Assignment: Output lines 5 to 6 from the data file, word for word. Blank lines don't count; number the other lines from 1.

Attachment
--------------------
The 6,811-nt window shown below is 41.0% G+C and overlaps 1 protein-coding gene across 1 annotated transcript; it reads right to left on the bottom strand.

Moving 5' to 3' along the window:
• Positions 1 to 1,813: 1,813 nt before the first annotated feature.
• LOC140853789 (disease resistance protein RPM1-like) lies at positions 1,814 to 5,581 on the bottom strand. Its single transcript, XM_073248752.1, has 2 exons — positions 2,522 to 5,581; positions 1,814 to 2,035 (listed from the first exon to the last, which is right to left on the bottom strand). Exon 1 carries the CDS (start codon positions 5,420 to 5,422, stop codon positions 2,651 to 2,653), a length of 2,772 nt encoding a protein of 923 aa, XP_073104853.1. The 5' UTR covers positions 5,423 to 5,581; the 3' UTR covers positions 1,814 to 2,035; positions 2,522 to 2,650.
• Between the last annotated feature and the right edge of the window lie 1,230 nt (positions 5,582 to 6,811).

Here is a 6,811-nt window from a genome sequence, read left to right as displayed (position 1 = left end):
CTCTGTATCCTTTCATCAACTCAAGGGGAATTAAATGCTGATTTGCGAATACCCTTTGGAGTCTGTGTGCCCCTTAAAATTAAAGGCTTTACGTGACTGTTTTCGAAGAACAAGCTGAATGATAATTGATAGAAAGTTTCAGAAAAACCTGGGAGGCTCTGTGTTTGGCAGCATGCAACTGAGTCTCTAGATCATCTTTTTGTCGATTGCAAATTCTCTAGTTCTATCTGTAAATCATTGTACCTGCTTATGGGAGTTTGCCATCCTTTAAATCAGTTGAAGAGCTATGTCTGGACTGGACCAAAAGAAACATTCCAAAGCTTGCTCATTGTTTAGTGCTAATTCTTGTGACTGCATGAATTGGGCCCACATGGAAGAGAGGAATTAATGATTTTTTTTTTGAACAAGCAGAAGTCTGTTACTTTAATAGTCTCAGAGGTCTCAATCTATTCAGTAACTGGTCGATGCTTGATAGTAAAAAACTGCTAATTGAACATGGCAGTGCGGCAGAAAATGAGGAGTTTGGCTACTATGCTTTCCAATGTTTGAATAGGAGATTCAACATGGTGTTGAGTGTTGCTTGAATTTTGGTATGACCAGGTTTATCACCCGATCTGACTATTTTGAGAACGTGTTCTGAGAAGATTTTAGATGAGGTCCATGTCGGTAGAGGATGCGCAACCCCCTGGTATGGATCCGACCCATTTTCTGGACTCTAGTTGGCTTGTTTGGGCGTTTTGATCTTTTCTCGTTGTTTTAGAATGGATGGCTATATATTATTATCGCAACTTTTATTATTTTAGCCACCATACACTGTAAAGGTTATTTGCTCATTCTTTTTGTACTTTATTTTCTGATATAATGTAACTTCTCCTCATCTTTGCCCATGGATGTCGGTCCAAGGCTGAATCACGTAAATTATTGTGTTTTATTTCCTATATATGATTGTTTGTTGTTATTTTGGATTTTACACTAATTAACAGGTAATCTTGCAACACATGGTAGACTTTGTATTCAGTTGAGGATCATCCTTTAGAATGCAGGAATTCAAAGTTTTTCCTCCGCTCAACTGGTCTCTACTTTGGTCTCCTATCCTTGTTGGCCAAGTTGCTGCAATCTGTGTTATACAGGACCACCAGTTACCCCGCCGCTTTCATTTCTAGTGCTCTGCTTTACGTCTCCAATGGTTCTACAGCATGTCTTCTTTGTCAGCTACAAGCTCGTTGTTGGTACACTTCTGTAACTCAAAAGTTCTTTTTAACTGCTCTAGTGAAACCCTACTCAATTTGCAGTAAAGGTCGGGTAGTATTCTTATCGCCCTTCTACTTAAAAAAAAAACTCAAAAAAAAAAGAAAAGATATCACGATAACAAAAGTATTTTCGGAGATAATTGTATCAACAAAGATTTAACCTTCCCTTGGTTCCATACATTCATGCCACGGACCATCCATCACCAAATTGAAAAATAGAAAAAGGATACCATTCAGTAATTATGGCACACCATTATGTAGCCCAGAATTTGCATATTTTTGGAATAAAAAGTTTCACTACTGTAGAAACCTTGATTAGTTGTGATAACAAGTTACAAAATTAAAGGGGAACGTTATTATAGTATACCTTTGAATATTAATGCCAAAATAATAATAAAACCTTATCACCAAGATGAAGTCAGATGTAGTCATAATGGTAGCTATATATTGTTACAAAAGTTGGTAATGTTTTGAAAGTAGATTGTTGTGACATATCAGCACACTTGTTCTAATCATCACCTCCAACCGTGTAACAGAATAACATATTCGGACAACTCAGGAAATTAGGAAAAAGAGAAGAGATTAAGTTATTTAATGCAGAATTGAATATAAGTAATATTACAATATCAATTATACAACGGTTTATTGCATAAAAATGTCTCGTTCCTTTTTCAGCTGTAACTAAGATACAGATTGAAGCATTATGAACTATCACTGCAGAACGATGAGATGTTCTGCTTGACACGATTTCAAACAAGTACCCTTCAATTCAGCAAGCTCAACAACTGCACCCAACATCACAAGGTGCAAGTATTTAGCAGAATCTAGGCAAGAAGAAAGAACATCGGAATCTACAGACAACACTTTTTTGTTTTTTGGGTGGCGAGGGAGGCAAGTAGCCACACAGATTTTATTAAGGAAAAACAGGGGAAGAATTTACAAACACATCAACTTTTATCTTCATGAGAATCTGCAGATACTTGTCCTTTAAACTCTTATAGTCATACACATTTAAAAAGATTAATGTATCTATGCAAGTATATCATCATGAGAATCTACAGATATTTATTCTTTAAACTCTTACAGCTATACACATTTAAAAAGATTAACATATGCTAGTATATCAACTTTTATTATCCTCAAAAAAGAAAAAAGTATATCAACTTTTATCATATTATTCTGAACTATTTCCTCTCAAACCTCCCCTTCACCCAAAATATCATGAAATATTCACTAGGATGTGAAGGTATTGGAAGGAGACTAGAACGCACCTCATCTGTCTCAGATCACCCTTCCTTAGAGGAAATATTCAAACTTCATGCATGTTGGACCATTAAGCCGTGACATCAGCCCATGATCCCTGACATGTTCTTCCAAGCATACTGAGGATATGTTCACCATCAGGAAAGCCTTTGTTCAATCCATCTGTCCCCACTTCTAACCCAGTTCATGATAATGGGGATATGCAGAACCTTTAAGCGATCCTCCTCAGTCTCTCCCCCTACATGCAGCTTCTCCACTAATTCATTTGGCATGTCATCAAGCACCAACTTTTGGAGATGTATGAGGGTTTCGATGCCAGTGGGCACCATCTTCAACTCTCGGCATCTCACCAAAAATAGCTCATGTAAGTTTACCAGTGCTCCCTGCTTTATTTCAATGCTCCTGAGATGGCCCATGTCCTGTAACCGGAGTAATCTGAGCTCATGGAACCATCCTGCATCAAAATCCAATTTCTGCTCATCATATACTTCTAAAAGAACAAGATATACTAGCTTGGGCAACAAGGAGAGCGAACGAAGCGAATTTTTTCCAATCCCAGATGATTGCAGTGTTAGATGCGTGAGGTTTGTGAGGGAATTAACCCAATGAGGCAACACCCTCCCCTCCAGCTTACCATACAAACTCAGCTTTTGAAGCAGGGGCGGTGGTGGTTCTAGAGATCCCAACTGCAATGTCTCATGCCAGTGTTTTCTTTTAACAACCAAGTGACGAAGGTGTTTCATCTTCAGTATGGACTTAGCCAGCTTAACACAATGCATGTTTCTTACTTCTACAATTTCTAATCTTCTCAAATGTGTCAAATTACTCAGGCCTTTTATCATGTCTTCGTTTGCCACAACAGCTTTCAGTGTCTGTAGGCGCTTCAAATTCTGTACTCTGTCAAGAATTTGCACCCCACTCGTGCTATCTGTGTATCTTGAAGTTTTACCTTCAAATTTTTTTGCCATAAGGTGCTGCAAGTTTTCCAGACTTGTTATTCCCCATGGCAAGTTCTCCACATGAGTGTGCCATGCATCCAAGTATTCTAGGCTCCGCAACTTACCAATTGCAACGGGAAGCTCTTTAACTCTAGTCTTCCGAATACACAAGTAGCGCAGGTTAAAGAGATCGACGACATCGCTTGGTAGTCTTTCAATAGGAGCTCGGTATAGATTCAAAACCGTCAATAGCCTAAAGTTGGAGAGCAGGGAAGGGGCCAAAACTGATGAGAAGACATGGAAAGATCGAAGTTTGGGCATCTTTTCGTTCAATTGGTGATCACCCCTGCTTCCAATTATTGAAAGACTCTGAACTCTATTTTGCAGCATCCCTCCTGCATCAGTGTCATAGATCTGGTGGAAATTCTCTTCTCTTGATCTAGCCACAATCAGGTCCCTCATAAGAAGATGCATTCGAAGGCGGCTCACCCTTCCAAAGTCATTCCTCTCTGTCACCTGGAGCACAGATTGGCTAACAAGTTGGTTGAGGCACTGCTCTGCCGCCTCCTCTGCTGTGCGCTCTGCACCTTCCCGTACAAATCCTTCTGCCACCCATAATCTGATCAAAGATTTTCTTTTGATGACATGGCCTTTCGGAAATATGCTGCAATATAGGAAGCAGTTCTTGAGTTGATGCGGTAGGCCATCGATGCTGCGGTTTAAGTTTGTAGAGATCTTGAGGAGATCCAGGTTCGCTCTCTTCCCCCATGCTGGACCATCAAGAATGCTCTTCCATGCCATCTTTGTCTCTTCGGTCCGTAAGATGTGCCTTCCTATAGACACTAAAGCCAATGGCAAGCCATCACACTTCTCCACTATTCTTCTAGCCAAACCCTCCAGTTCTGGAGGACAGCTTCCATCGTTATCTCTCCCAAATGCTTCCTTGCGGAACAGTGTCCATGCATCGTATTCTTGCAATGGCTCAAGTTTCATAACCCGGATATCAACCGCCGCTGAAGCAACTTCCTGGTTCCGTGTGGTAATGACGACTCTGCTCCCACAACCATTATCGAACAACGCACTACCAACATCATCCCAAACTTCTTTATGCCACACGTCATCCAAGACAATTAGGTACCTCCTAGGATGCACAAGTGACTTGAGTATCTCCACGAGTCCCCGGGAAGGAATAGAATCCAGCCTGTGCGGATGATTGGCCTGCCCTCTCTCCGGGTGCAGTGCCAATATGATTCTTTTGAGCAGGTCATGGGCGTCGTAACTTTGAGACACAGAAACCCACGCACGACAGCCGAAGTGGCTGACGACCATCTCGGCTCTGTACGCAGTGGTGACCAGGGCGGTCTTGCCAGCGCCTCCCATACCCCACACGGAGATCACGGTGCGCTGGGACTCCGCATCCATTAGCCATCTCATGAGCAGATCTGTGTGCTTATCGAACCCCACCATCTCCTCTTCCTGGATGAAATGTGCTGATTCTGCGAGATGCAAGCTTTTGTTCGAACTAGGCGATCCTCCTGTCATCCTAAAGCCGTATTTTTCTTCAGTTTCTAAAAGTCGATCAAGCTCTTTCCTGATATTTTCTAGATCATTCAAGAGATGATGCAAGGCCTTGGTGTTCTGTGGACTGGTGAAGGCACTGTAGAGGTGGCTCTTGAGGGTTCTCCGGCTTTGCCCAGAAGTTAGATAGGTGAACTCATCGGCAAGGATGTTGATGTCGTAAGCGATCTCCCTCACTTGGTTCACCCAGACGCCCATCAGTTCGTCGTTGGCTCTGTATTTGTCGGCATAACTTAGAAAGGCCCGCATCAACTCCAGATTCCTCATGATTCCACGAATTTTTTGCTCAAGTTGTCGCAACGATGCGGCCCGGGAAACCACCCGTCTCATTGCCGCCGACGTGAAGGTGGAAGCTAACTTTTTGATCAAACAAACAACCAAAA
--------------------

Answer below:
• Between the last annotated feature and the right edge of the window lie 1,230 nt (positions 5,582 to 6,811).

Here is a 6,811-nt window from a genome sequence, read left to right as displayed (position 1 = left end):